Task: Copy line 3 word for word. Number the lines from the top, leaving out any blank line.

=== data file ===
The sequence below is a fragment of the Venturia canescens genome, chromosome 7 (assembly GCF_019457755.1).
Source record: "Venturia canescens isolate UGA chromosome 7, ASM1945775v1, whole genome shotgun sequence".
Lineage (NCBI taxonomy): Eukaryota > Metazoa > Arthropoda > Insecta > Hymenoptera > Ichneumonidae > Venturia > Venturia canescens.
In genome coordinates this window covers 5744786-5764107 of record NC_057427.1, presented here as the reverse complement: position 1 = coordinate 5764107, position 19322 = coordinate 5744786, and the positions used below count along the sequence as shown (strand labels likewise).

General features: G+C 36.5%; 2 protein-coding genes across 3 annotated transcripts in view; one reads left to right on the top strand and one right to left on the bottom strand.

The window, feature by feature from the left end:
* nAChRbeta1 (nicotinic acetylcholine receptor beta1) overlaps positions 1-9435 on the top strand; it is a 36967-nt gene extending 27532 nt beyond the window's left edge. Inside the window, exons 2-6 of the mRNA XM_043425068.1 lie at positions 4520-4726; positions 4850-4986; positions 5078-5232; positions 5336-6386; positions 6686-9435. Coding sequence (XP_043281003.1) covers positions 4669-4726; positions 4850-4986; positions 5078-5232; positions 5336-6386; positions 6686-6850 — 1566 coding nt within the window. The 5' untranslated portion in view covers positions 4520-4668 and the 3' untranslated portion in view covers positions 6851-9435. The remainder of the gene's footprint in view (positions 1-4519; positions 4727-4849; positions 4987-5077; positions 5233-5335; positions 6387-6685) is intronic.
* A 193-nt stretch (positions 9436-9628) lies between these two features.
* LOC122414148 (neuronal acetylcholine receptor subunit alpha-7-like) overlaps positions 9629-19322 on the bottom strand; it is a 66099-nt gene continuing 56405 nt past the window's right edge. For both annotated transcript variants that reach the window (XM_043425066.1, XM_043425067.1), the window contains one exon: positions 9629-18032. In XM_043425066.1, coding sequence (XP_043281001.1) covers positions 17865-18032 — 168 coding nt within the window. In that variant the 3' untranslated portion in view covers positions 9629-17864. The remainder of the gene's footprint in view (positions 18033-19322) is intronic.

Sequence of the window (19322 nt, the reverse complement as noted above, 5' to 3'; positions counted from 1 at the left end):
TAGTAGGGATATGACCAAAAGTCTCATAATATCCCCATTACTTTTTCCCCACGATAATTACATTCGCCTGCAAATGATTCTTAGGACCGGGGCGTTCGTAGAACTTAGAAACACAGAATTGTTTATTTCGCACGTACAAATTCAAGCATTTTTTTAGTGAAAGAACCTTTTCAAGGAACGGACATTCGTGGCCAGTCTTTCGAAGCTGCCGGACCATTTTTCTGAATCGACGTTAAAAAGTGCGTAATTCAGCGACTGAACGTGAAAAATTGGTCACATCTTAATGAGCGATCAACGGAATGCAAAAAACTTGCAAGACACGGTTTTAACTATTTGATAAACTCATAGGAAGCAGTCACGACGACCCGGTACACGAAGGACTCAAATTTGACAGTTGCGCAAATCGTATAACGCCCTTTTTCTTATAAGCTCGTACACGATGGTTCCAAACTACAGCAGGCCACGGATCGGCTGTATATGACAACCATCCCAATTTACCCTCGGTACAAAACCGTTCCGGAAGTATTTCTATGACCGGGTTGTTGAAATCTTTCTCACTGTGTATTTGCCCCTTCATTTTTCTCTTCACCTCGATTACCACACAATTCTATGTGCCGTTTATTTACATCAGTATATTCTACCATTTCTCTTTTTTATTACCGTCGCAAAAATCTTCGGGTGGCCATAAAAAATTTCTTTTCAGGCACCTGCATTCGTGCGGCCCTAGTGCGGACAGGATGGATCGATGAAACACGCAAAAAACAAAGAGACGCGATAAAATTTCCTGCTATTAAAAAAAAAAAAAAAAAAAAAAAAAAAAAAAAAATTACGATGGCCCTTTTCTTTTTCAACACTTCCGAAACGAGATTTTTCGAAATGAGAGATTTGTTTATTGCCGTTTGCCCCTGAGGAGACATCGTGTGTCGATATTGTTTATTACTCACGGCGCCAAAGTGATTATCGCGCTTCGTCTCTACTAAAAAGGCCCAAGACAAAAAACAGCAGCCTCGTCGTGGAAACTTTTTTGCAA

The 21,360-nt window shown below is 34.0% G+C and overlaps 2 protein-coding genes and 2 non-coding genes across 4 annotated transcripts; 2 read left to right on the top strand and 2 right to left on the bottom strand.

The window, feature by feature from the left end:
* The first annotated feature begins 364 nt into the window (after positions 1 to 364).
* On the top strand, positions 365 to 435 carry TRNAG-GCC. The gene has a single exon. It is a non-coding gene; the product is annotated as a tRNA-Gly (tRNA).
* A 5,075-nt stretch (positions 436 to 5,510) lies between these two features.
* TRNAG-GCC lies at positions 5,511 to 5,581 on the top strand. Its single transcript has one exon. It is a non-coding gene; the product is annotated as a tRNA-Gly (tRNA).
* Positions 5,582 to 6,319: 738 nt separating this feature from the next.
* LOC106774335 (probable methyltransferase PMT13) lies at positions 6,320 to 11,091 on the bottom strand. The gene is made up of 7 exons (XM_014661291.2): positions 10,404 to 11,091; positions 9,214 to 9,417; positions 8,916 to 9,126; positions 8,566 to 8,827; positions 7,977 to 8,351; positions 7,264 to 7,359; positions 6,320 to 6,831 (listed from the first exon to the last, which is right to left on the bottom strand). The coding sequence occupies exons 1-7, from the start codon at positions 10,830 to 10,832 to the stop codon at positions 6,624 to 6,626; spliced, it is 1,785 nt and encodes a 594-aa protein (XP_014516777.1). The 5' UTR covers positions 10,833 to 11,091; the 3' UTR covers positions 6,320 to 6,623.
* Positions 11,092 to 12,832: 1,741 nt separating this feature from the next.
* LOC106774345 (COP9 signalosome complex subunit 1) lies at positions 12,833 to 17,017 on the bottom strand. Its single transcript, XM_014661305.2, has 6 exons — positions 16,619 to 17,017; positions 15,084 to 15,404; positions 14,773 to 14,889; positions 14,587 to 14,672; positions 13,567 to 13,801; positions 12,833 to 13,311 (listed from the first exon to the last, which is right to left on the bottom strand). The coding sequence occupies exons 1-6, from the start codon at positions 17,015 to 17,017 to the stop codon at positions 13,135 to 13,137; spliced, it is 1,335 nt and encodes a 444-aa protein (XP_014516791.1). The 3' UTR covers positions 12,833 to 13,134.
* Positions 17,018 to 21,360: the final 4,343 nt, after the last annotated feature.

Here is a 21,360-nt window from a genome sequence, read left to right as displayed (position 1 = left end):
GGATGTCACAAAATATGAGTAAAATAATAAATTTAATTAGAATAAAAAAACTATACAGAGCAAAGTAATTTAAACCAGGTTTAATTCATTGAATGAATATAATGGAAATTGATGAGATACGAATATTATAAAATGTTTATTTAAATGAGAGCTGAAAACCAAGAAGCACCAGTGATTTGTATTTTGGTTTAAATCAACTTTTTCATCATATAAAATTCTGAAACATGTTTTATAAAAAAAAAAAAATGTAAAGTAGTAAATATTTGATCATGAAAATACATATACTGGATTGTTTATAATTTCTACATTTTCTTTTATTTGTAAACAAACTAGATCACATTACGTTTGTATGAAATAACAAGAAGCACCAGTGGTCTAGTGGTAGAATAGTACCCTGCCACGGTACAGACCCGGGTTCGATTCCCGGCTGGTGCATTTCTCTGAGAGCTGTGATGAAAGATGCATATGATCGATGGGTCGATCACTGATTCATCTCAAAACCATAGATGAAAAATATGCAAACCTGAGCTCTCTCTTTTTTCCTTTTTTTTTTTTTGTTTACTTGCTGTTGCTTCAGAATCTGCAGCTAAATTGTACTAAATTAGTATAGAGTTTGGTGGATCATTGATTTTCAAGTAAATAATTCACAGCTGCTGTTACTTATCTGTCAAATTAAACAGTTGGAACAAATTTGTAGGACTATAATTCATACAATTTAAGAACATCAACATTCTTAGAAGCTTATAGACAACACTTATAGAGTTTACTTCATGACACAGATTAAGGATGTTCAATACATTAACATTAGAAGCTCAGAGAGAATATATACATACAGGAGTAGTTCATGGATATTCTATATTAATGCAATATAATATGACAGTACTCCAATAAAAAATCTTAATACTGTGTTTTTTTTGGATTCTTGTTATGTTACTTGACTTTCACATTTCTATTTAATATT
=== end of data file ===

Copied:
Lineage (NCBI taxonomy): Eukaryota > Metazoa > Arthropoda > Insecta > Hymenoptera > Ichneumonidae > Venturia > Venturia canescens.